For those of us who fly for business or pleasure, a well-developed set of habit patterns are critical. Good checklist and radio discipline are the hallmarks of professional flying. When Capt. Chesley “Sully” Sullenberger calmly guided his stricken jet into the Hudson River, his actions reflected a disciplined style of flying we should all emulate. One specific area, converting ATC instructions into accurate pilot inputs, is critical and helps us escape one ATC readback we all want to avoid, to copy a phone number to call the tower after landing.
The No. 1 source of pilot deviations is, you guessed it, altitude deviations. This was true of the airlines as well, so they did something about it. The professional world relies on a series of standard callouts to avoid altitude deviations, professional embarrassments and accidents. Airline and former military jet pilots transitioning back into general aviation are often fairly or unfairly accused of some egregious sins, such as using the rudder pedals as footrests and wondering why their CFI doesn’t just do all the talking on the radio while they fly! One thing they are not guilty of, though, is poor habits.
This is especially important in the airline business, where pilots often fly with pilots they have never met before. Their checklists, procedures and especially the verbal callouts are all standardized. Deviations from these standard procedures are called out early, often and most notably without malice.
Full-featured autopilots have made single-pilot IFR much easier. In GA, we either fly alone, fly with other pilots or fly with passengers who may or may not really appreciate all that is going on around them. When given a new altitude by the controller, we are required to read back the clearance to ATC. However, commercial pilots don’t stop there. Each altitude is accompanied by at least three verbal callouts. These are worthy of consideration by GA pilots, even when they fly alone.
Let’s say you are cruising at 8,000 feet and are cleared to descend to 4,000. After you have read back the clearance to ATC, say out loud (but not on frequency):
“Out of 8,000 for 4,000” and set the pilot display/autopilot to 4,000 or write it down.
Then, at 5,000 feet, announce “1,000 to level” or “1,000 to go,” check your vertical velocity, and compute the lead point and pitch angle target for the level off.
And finally, at your level-off lead point, or 100 feet above, announce, “Leveling at 4,000.”
Okay, isn’t this a bit weird you are alone in the aircraft? Not at all. A habit is not really a habit unless you do it all the time. What you practice when the flying is easy and the weather is good will be what you will do when the ceiling is low, fuel is tight, and the clearances are coming hot and heavy. This disciplined approach is the focus of commercial training programs, and their accident and incident rates are significantly better than GA in part because of this.
If you have another pilot on board, ask them to confirm your altitude calls and inform you of any deviations. If you are flying with a non-flying passenger, explain the altimeter face to them and what you are doing. And if you are flying with passengers, it’s okay to use your best Capt. Sully voice. There is no law against sounding cool while being safe, and it will put them more at ease!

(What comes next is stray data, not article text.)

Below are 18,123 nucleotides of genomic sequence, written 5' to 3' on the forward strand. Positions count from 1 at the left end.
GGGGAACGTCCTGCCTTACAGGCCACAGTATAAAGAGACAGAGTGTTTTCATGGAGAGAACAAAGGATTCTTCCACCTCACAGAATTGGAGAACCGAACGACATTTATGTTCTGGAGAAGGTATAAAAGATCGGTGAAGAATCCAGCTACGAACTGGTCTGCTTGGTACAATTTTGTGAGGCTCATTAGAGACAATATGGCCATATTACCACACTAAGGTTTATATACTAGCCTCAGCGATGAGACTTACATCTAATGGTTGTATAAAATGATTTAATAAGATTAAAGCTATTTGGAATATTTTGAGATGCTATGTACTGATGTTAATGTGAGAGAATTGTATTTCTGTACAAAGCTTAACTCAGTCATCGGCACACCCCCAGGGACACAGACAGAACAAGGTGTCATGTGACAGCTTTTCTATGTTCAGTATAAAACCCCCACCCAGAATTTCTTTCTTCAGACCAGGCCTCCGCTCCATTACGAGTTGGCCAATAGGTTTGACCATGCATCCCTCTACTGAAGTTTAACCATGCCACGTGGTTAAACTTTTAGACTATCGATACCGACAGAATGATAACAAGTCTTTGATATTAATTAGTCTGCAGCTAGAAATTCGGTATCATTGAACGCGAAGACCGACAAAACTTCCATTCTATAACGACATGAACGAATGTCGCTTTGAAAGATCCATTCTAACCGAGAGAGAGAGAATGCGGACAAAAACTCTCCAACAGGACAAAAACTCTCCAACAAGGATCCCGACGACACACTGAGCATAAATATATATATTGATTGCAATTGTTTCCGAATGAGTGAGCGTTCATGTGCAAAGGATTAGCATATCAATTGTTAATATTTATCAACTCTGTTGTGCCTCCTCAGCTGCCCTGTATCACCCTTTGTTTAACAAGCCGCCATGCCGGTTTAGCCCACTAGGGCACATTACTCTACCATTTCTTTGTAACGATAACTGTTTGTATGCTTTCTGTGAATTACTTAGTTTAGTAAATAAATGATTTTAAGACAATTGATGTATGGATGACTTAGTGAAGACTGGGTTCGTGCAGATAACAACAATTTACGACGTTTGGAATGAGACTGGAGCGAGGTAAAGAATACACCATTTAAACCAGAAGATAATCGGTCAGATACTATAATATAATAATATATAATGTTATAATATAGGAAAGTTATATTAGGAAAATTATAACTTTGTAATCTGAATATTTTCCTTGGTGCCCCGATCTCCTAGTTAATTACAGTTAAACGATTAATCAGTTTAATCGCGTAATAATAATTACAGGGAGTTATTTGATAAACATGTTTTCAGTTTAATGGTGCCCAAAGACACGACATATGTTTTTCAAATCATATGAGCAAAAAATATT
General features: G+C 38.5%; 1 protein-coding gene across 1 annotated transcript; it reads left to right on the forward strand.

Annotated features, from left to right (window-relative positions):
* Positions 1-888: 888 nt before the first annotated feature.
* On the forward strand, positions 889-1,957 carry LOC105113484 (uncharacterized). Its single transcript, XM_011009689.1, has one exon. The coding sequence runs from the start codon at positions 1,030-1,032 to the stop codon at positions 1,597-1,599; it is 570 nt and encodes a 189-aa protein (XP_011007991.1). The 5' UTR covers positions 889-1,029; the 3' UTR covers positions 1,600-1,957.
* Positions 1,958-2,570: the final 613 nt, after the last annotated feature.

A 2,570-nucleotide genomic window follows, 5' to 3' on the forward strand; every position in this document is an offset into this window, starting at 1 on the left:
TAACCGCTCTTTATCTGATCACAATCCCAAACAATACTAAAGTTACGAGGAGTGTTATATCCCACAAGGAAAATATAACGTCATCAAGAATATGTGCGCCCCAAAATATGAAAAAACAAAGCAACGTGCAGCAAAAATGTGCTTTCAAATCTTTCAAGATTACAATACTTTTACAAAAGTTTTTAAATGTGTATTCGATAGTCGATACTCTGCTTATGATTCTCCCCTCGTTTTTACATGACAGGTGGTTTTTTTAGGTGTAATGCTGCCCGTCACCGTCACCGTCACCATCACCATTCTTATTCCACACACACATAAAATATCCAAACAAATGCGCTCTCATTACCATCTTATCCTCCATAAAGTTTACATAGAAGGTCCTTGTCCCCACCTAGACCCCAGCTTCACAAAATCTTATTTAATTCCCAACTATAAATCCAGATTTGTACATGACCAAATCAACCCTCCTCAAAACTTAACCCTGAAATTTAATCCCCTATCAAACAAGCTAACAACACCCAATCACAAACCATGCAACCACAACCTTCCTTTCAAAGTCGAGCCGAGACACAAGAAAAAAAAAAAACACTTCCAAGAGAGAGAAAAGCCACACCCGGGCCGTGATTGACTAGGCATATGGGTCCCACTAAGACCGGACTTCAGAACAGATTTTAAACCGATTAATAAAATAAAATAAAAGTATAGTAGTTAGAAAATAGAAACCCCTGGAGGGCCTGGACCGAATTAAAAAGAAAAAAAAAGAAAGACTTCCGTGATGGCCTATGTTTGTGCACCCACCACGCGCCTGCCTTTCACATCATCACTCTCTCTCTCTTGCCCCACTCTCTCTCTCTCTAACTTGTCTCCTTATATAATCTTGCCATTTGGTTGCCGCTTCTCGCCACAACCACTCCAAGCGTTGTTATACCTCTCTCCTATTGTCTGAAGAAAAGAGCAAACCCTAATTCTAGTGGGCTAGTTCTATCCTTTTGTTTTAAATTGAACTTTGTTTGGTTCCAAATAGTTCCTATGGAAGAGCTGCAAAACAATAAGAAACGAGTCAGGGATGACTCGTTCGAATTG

Another good habit is verbalizing your checklists. A checklist is either complete or incomplete. Calling the checklist complete verbally is a great memory jogger. Remember, one of the last checklist items before you land the aircraft likely has the words “gear down” in it. Nice to know you got that one done.
The same kinds of callouts help you establish and maintain a stabilized final approach and accurate positional and altitude awareness, critical to a safe approach and consistent landing.
Verbalizing your “first” gear down call and glideslope interception are a good start. As you descend, make verbal altitude callouts, for example: “Out of 2,000 for 250” (assuming in this instance 250 is the DA), or “out of 1250 for 250” (1,000 above). Or, if you prefer, “1000, above” and “approaching minimums” at 100 above DA. These remind the pilot of the task at hand, specifically repeat the critical altitude, and allow your co-pilot/passengers to crosscheck what you are doing.
At 500 to 1,000 feet AGL, consider adding a “stabilized” approach call to your repertoire on every landing, VFR or IFR. If you are on glidepath, within 5 knots of your approach speed, and configured for landing (second time we checked that pesky landing gear), you should continue the approach. If not, a go-around is the better choice.
So how to do all this? Get out a sheet of paper and write down the callouts you think are important. Confer with your airline colleagues on the FBO front porch or the hangar next door and ask how they do it. Keep it concise and decide to do it on every flight for at least one month, just to try it out. Good habits take time to develop. The goal is to develop some practical habits that work well for you and do them all the time.
A couple of final notes. Don’t be afraid to verbalize even when you are alone, and remember that you aren’t officially crazy until you begin to argue with yourself. Make sure you do a GUMP check every time you land (third time we checked that landing gear). And don’t forget to fire up Hulu and watch Tom Hanks do his best Sully impersonation so you can get that cool, calm and collected captain’s drawl just right.